“Certainly there is a degree of charm in the movie’s nostalgic tone and wistful mood, but this is hard to see through when it’s surrounded by a story often too convoluted and overpacked to be amusing.”
by Ken Bakely
It is somewhat astounding that She’s Funny That Way is as mediocre as it is – after all, the film is directed by the great Peter Bogdanovich, and has a great cast, with names such as Owen Wilson, Imogen Poots, and Rhys Ifans. However, in this attempt to create a modern day “screwball comedy”, a subgenre popular in the early-to-mid 20th century, the screenplay falls curiously flat, with a messily structured plot leading to inexplicable actions and hastily written solutions. After that, things become spectacularly uninvolving. Even the name of the picture could have been snappier – a repeated reference to Ernst Lubitsch’s Cluny Brown led to the project briefly having the working title Squirrels to the Nuts (“Some people like to feed nuts to the squirrels, but if it makes you happy to feed squirrels to the nuts, who am I to say ‘nuts to the squirrels?’”).
Anyway, Squirrels to the Nuts – I mean, She’s Funny That Way – is told through a framing device – Poots portrays Isabella, a Brooklyn-based actress who believes in fate, even though, as the opening title cards read, the world around her is far more cynical. She tells her story to one of these cynical types, a journalist interviewing her. Isabella tells the story of how she began her working life as a prostitute, in order to earn money. However, in the process she met Arnold Albertson (Wilson), a theatre director who she later wound up meeting again in the context of an audition for a play starring the inflated Seth Gilbert (Ifans). Everything is connected, Isabella explains, because the script she auditioned for was written by Joshua (Will Forte), who was dating her harried, unbalanced therapist (Jennifer Aniston), who had another patient, a retired judge (Austin Pendleton), who frequently paid for Isabella’s services before she left prostitution altogether. This tangled web of characters becomes the basis for a battle of the sexes, the revelation of hidden romantic feelings, and 93 minutes’ worth of playfully acted but intermittently confusing material.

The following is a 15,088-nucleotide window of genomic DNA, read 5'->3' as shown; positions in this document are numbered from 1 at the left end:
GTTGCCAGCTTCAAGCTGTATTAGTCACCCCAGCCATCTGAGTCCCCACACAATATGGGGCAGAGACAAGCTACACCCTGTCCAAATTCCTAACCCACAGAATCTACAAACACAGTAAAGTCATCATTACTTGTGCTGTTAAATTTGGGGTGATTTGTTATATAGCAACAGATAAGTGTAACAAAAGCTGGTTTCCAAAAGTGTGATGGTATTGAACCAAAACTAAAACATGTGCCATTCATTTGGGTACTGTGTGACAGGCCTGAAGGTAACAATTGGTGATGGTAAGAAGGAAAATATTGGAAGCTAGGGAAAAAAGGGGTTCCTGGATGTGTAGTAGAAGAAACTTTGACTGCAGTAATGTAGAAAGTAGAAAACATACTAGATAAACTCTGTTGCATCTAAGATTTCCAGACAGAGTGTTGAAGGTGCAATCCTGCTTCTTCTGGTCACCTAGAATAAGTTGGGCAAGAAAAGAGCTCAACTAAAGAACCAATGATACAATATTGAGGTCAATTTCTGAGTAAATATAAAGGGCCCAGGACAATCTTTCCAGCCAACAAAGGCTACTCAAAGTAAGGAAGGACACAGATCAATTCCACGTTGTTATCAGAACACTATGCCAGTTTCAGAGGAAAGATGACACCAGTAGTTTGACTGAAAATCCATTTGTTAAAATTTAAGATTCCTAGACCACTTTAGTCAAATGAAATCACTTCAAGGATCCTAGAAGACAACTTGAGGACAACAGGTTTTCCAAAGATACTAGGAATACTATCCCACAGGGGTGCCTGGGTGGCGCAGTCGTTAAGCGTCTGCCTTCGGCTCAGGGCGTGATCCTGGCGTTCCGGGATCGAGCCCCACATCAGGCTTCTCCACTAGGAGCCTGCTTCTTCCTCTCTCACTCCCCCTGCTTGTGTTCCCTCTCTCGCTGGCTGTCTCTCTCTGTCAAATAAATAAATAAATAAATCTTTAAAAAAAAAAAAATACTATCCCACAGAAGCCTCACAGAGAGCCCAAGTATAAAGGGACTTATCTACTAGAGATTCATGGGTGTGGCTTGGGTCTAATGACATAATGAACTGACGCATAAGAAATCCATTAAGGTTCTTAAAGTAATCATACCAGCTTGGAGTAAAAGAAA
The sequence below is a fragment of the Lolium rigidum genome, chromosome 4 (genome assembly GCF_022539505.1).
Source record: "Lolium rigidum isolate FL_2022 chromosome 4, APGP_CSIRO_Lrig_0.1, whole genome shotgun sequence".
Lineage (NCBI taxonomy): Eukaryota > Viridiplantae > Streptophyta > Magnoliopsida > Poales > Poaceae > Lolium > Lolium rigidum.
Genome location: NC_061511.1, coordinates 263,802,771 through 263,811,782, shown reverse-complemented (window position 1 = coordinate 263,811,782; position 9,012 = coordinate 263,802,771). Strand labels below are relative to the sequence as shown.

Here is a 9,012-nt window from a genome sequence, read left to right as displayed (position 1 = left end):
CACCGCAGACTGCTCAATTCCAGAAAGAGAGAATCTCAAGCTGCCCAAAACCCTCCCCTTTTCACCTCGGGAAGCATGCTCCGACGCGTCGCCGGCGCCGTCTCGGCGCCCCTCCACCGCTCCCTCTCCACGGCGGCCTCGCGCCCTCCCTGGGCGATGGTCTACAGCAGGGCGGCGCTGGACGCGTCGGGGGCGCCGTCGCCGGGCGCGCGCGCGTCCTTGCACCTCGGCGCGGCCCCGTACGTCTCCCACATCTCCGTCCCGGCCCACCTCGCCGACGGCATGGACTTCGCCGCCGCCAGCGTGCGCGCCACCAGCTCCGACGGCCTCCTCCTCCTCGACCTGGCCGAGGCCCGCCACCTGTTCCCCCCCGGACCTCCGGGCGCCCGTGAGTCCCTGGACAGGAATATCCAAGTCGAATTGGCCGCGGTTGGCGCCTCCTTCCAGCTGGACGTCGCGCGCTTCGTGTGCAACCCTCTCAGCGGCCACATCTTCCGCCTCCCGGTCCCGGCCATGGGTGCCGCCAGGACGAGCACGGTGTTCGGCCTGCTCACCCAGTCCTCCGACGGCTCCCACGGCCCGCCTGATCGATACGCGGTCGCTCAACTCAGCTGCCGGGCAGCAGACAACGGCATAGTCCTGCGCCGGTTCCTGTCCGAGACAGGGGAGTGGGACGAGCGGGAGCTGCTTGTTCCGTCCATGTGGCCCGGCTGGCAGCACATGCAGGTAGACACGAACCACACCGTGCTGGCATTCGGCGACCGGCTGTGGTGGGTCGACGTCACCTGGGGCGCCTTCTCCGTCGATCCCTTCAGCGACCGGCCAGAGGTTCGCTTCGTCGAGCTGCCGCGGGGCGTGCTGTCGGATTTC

Yes, She’s Funny That Way feels remarkably dated, but that is Bogdanovich’s intention. Certainly here is a degree of charm in the movie’s nostalgic tone and wistful mood, but this is hard to see through when it’s surrounded by a story often too convoluted and overpacked to be amusing. A sequence in the third act in which Aniston’s character goes on the warpath throughout two hotel rooms, only to blow up at remarkably similar misunderstandings, is funny because of her acidic performance and the clever way the scenes are cut. But the flimsy setup given by the screenplay at an otherwise pivotal moment in the film didn’t contribute to the success of that particular moment. It’s the A-list cast which saves the proceedings from being a total letdown, but frankly one is left with so many disappointments in the writing department that the final product is left in the uncomfortable middle ground of idolizing the past while acknowledging the present, unable to fully embrace one or the other.